0

Hope that the question is not a duplicate, I could not find anything similar.

I am doing a PhD in mathematical economics but I usually look at math journals and I am trying to adapt some technical methods from there to economics when it is necessary.

What I am always curious about, as I am not familiar at all with mathematics journals, I don't know which journal is a good quality journal in mathematics (as there exists a huge bunch of journal in mathematics, if I am not wrong) I don't know if the paper published in the journal is a really credible reference.

Besides Google Scholar citations, what are the best ways to understand if a journal (in the field of mathematics or other) is a well ranked journal ?

3

1 Answer 1

1

There is no straight answer, since as Tom commented, "good quality" can have several meanings. Further, a journal can be considered good for a specific domain and not for another.

What I usually do:

  • Check the impact factor (and compare it with "known good" journals),
  • see some of the published works (Usually to discard automatically accepted stuff that has horrible english and worse results...)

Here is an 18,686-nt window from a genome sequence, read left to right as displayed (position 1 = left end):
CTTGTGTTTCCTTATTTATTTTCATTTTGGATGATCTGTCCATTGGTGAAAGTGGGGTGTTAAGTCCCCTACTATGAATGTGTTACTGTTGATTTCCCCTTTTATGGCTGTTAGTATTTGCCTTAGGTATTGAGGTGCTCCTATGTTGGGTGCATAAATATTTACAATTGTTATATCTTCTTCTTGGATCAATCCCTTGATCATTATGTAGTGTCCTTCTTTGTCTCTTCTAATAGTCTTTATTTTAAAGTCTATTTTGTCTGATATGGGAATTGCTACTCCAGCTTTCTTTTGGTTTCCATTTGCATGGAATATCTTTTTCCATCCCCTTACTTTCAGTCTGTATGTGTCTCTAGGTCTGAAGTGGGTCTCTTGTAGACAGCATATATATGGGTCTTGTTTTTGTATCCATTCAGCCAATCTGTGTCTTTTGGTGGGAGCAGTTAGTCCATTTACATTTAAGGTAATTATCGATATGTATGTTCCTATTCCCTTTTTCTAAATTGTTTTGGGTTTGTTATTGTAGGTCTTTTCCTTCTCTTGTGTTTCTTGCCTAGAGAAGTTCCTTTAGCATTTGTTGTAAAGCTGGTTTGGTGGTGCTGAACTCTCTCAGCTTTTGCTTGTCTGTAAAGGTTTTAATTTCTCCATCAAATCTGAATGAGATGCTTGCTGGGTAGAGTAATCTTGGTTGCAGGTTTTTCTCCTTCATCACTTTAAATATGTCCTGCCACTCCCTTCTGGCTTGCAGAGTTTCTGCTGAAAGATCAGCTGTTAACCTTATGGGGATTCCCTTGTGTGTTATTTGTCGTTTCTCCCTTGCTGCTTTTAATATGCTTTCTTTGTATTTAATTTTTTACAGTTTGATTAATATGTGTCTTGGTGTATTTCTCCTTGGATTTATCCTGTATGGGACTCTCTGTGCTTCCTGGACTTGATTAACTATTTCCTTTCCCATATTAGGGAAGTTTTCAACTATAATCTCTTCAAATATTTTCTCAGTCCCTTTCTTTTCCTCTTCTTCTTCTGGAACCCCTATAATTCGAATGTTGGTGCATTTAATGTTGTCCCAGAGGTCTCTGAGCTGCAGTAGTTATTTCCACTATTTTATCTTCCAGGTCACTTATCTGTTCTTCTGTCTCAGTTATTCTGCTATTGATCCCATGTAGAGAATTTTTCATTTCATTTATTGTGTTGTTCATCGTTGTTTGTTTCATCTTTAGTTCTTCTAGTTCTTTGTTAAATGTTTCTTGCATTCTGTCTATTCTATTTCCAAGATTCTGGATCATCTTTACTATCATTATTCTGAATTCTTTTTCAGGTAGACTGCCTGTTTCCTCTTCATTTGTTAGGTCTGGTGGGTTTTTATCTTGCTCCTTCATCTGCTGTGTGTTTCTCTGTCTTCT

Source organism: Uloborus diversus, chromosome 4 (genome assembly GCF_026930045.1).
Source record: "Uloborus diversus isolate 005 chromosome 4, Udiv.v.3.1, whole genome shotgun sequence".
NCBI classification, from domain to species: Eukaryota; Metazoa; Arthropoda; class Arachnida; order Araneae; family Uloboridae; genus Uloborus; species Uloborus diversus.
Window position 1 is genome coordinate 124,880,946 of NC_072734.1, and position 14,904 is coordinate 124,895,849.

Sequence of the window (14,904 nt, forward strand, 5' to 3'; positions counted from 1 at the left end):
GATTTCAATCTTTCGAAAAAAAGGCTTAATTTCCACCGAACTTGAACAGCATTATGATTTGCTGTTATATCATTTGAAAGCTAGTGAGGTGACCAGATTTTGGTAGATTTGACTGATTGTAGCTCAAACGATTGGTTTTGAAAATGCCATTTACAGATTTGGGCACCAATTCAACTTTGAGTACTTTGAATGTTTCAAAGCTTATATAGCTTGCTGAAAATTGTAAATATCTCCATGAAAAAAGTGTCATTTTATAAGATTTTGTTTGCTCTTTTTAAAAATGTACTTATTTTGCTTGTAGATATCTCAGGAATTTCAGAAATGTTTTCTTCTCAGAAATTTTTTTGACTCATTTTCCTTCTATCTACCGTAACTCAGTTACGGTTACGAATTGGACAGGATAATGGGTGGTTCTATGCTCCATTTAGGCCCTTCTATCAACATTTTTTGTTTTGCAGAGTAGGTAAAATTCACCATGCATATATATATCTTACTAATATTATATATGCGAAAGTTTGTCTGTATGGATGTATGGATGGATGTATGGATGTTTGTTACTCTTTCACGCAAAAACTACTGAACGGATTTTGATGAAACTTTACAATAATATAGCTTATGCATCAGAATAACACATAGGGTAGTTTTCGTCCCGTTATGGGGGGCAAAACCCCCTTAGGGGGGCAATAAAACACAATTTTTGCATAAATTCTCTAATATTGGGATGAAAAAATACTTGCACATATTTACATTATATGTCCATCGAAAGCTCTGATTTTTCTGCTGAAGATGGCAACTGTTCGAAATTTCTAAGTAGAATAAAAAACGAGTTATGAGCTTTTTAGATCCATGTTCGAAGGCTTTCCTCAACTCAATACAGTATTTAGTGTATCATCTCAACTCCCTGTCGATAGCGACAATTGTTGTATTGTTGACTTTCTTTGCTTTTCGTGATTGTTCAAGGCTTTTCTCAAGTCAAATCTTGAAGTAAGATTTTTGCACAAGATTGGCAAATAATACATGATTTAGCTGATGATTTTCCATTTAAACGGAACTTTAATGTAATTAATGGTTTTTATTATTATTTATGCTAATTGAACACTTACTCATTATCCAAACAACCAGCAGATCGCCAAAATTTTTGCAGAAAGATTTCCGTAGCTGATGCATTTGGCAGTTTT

• Talk to other people with more experience. In your case, what do you advisor thinks? Or any other professors that usually publish in that area?

Another interesting concept is if the journal is correct for your work.

Nature is an awesome journal, but I caters to specific domains and requires a very high quality article. Sometimes it makes more sense to send the work to a "less good" journal that is specific to your domain and which "matches" the level of your work. As long as there is a proper review involved, it works.

(For instance, sometimes you don't have time to further develop something, or there is not much more to be done/improved, etc... instead of "losing" the work, you publish it in a "reputable", "less good" venue)

The ability to match work <-> journal is important and comes from experience. If you don't have it yet, ask for the help of someone who does. That's why advisors are there! :)

Not the answer you're looking for? Browse other questions tagged .